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Cost-Effective Solutions To Build Tight, Ventilate Right Contradictions

It's paradoxical, even as aggregate total outdoor emissions for carbon monoxide (CO), nitrogen oxides (NOx), sulfur dioxide (SO2), particulate matter (PM), volatile organic compounds (VOCs) and lead have decreased by 51 percent1 over the past 35 years, the quality of the air inside many American homes has become  more toxic, more allergenic, more hazardous to infants, asthmatics, seniors and other at-risk population segments.

According to the American Lung Association, asthma is now the nation’s number one childhood disease, afflicting over six million children (and 14 million adults) in 2004. EPA research also indicates that indoor levels of common organic airborne pollutants are two to five times higher than outdoor levels regardless of whether the homes tested are in rural or urban areas.

Lifestyle changes have certainly had as much – probably more – to do with this deterioration in residential indoor air quality as any changes in building practices. Due to such factors as expanded home- entertainment options and increased work- at-home opportunities, the EPA estimates that the average American now spends 65 percent of his or her time at home. Looked at another way, that means over 60 percent of the air most people breathe comes from inside their houses.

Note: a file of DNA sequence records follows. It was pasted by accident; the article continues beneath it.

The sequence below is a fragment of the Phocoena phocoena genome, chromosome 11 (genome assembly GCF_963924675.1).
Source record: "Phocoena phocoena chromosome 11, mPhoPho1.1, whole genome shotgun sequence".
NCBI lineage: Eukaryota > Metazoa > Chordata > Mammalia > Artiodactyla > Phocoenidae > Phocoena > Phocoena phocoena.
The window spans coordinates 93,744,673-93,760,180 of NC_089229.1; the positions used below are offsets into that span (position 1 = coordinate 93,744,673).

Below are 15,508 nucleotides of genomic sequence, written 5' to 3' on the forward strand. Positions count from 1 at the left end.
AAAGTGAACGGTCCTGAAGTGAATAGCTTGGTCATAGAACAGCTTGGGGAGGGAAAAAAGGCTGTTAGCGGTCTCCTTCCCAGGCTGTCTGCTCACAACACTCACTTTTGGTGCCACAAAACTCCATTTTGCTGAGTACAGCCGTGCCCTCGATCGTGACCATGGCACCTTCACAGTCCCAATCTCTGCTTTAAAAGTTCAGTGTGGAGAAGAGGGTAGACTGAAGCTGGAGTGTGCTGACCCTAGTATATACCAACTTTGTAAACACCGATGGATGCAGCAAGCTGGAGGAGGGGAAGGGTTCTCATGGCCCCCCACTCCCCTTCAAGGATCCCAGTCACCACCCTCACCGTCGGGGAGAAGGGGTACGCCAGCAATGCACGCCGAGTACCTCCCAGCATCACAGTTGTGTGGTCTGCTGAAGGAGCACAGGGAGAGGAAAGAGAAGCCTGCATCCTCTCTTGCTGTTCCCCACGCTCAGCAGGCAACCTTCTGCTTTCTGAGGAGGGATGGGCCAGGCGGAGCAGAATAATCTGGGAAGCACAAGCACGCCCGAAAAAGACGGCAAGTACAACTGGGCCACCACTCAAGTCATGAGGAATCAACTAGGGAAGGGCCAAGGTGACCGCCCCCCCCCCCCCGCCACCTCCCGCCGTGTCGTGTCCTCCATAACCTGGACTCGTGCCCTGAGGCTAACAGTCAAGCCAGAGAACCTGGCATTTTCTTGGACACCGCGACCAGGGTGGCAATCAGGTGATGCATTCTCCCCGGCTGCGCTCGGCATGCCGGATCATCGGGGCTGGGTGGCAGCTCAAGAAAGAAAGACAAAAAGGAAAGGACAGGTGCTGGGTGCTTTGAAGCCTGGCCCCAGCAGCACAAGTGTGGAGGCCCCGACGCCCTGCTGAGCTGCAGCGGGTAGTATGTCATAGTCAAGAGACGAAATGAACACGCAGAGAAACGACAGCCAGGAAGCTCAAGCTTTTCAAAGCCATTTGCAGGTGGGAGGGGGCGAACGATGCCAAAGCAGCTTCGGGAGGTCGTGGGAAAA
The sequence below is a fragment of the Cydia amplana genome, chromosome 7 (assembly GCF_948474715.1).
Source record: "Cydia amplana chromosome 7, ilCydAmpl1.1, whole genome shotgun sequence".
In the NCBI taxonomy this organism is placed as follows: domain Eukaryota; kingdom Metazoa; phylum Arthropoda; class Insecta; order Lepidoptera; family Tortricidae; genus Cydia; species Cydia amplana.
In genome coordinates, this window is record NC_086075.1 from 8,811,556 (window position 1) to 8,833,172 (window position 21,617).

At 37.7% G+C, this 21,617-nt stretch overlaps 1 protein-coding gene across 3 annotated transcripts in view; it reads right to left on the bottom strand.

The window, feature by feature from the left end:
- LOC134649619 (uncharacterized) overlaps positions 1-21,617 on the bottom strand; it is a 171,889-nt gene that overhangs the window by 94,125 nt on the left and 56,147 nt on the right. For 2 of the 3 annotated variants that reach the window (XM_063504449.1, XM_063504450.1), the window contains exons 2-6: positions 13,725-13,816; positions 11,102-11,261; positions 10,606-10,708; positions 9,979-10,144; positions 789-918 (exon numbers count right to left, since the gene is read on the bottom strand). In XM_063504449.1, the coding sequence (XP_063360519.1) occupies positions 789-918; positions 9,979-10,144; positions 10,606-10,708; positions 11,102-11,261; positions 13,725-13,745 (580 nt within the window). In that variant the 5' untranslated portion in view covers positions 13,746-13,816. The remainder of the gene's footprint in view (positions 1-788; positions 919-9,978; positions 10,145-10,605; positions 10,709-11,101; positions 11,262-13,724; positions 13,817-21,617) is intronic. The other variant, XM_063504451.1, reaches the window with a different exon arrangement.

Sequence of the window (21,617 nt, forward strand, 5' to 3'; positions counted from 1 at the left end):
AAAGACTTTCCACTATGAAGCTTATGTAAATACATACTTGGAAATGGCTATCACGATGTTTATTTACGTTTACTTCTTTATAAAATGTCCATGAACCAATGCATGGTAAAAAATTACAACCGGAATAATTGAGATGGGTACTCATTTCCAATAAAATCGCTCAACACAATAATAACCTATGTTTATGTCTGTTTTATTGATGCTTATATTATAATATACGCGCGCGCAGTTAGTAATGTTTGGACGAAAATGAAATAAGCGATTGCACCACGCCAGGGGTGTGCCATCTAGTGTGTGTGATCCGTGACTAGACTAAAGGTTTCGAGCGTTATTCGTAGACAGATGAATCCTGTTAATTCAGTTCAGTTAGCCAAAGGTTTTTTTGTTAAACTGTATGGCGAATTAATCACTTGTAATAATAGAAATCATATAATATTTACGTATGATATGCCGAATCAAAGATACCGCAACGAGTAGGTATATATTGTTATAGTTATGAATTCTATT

Even in moderate climates, many residents tightly close and lock windows and doors when leaving for even short outings and rarely leave them open for extended periods even when at home. They prefer the controlled environment of heating and air-conditioning systems to the traffic noise, dust, loss of privacy and potential security vulnerabilities of an “open house.”